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On being "That Kid"

If you catch me on a good day, I'll tell you the whole story and the punch line, which is that my memoirs will be called "Puking in cars with boys: A lifetime of chronic illness".

I was always "that kid".

We moved around a lot when I was growing up and spent countless hours on road trips; visiting extended family; seeing the sights. Which in retrospect, was amazing considering my parents drove us across the country and showed us this beautiful nation of ours. But those memories are all blemished by the harsh reminder that I threw up on every. single. one. of those drives.

I was always "that kid".

Chronic motion sickness meant that my older brother spent way too many of those road trips covered in my vomit or worse yet, anxiously anticipating the second it was coming.

My brother has the patience of Job.

I was born with a wonky heart, eczema covered skin and hiccups. My heart needed some monitoring but my folks were told that it self-regulated itself and is now just a run-of-the-mill murmur. 

I probably threw up right after this photo was taken. 

I had chronic headaches beginning in middle school and got a major cold per season. I was nauseous all the time. All the time. 

I wasn't able to stay up late; not because I had strict parents but because I would wake up the next morning, dry heaving. 

I was always "that kid".

I had my first major medical care when I was 17. I distinctly remember being on the couch, eating Fuzzy Peaches and hearing my mom cry out that supper was ready. I jumped off the couch and immediately felt sick. I thought I had simply gotten up too fast, but quickly realized something was up. My memory is sorta foggy but I remember hanging over the toilet and desperately wanting to just throw up so I could feel better. I remember feeling incredibly hot and clumsily trying to undress because I was sweating profusely.

What my parents later told me is that I had passed out and had some sort of seizure that resulted in me kicking the door, which is how they realized things weren't okay. My parents found me passed out, as white as a sheet with one dilated pupil and an around hot mess.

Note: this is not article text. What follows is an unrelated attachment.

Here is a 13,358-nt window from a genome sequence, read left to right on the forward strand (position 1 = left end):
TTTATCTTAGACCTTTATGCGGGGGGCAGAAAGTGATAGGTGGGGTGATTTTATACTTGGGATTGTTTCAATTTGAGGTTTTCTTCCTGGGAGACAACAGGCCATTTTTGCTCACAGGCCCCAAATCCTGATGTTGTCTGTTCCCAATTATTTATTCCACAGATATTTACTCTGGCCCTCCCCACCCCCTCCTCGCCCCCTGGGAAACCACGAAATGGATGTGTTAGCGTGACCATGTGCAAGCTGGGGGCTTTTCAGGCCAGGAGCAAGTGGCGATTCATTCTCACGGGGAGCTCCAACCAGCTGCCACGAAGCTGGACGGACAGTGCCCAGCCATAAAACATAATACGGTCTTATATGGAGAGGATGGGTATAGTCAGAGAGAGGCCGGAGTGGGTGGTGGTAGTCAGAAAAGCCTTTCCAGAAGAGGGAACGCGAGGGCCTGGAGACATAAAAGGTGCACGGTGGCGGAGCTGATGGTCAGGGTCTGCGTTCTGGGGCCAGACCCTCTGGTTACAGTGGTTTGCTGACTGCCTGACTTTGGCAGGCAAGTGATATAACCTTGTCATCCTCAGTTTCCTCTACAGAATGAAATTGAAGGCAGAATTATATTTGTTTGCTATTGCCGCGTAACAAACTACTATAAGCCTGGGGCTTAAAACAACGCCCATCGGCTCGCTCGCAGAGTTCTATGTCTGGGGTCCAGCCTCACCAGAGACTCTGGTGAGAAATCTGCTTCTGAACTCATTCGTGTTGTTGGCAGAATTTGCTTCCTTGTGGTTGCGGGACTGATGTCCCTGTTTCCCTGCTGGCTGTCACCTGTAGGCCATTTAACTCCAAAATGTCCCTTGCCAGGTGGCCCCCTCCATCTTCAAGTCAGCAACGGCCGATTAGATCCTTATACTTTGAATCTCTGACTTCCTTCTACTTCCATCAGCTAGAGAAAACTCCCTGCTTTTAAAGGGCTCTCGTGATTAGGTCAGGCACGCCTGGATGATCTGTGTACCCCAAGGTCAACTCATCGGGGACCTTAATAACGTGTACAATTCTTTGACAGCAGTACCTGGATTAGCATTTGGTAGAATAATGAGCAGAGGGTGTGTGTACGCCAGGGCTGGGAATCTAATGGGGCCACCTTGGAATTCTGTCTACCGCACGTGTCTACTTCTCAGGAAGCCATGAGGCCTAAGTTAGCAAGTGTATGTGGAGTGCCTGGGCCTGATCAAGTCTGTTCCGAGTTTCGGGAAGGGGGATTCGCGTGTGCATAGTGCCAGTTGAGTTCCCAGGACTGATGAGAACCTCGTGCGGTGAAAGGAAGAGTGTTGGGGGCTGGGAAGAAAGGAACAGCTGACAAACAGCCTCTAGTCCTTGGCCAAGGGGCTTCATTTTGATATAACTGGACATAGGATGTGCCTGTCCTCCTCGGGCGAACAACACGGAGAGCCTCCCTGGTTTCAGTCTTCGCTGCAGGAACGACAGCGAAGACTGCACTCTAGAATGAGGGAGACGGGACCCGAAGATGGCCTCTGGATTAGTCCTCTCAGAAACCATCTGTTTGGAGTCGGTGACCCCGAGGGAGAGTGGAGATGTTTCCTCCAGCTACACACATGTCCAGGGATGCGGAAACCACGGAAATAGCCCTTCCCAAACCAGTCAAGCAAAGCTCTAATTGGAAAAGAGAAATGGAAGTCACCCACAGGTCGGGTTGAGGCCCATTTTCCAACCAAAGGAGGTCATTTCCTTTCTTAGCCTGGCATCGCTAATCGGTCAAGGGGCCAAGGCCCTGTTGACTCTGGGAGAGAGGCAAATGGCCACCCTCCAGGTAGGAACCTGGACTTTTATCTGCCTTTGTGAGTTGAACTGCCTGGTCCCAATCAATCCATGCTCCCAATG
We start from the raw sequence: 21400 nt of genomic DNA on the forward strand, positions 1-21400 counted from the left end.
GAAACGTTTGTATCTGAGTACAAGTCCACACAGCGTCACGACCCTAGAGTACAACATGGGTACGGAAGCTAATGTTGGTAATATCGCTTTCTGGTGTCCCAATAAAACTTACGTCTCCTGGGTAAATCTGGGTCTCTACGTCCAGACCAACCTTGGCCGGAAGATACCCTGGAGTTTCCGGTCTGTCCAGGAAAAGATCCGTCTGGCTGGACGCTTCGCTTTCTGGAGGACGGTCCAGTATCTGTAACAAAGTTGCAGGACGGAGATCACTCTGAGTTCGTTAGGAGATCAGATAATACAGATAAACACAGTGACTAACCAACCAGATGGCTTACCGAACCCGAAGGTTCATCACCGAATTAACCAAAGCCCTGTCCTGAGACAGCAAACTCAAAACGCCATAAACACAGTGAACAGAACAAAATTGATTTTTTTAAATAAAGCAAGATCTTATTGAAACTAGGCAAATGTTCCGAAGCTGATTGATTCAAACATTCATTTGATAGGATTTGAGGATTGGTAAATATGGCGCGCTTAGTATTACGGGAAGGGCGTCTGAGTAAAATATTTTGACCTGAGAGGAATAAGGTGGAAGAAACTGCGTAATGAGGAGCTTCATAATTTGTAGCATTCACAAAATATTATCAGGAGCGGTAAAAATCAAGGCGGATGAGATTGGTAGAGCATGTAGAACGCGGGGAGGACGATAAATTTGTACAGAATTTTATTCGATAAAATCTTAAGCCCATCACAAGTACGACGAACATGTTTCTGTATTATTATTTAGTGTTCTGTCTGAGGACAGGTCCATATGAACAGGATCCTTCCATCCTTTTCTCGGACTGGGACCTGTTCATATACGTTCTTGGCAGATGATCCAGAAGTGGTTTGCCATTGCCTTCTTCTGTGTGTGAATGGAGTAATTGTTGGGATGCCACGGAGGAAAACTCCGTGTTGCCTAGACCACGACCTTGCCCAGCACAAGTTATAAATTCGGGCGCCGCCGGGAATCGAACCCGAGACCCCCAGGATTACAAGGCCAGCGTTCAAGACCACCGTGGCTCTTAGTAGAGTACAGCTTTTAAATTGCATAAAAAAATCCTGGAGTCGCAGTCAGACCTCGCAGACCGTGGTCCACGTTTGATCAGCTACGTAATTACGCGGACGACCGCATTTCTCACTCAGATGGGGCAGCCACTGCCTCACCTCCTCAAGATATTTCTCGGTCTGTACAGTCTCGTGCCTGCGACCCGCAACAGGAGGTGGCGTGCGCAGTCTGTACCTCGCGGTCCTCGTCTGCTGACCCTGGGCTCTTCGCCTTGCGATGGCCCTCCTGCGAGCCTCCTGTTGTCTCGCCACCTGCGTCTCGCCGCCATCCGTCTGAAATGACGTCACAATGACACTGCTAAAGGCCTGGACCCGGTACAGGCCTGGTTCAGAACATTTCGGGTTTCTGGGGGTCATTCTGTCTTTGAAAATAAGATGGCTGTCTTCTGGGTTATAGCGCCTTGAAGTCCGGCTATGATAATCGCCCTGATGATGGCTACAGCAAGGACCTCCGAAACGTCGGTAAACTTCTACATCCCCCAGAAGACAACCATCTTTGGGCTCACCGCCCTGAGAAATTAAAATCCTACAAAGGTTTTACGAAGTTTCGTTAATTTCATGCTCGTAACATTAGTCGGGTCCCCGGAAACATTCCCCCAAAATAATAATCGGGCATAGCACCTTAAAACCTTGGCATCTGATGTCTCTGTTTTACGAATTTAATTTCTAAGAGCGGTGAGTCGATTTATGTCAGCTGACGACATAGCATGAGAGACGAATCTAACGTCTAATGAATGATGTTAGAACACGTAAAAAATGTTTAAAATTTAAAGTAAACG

I was rushed to emergency where they triaged me in right away and I thought "This is it. I must be dying."

We suspect now, a dozen years later, that it was probably my first major migraine but we never got a definite answer.

I had every neurological test under the sun; every cardiac test imaginable; plenty of people poking and prodding me.  Every test was inconclusive. 

I was "that kid".

I spent all of high school so perpetually nauseous that people's "Maybe you're pregnant!" comments didn't even phase me anymore. 

If I had bought stocks in Gravol, I'd a been a millionaire. 

In high school, I had a penchant for playing dress-up in Dollar Stores and... vomiting. That was kinda my jam. 

When I was 19, I started getting the most excruciating muscle cramps. They were like the worst Charley Horse you could imagine affecting my hands, legs and on bad days, my face. 

They became so frequent that I would just put my hand in my brother's face and he would massage the pain away, while we kept talking as though nothing was happening. 

My brother wasn't just my older brother; he was my roommate and my impromptu physiotherapist.

"That kid" became "That womyn" who went to a new set of neurologists who put electrodes on my body and shocked me; who put me through countless MRIs that made my claustrophobia so pronounced that I sobbed while laying perfectly still.

Do you know how hard it is to sob while laying perfectly still? It's a goddamn talent.

I went on to keep Gravol in business, with cramped up muscles and debilitating headaches. 

I had another "seizure". More emergency visits. Once I even had to call an ambulance on myself. Exciting stuff!